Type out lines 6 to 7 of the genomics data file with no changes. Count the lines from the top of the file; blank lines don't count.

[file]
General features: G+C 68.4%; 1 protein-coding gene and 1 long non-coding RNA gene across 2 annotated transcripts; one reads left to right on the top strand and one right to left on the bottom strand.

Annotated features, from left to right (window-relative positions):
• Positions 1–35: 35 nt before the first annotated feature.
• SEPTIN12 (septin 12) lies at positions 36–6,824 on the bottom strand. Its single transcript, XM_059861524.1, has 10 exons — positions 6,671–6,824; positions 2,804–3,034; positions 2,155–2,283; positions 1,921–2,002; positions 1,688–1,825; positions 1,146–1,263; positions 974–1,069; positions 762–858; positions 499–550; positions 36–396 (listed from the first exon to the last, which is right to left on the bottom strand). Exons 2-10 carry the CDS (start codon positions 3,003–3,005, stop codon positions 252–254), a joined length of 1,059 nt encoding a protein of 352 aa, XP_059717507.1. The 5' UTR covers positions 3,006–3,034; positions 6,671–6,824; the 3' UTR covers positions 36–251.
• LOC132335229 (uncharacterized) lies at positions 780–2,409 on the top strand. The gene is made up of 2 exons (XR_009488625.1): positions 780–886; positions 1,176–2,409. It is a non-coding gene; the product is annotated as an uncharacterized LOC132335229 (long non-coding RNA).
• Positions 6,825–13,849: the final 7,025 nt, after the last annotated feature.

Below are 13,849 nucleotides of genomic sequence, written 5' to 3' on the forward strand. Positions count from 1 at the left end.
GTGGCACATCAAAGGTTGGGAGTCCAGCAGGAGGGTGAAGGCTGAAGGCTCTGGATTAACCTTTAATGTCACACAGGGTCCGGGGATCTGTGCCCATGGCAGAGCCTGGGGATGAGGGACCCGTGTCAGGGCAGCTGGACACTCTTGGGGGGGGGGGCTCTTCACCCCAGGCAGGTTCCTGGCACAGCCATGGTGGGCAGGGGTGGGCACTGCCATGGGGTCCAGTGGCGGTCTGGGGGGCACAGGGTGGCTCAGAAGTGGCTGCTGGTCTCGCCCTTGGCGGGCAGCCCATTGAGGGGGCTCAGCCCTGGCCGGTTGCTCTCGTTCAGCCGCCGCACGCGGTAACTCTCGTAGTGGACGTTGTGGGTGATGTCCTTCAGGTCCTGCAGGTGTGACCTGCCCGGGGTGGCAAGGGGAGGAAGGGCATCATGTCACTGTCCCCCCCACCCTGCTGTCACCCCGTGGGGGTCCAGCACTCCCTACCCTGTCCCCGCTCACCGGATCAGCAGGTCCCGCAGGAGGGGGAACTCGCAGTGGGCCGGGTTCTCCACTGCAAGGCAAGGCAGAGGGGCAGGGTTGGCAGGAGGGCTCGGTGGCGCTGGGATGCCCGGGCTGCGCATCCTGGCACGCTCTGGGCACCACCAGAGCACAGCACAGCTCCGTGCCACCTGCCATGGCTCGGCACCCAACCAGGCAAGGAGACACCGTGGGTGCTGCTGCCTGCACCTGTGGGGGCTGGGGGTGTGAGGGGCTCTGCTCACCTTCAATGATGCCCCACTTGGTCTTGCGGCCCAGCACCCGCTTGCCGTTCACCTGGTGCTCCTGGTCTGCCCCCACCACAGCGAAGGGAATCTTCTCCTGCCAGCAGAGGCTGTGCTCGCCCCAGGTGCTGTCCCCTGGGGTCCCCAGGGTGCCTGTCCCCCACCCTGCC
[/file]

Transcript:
• Positions 6,825–13,849: the final 7,025 nt, after the last annotated feature.

Below are 13,849 nucleotides of genomic sequence, written 5' to 3' on the forward strand. Positions count from 1 at the left end.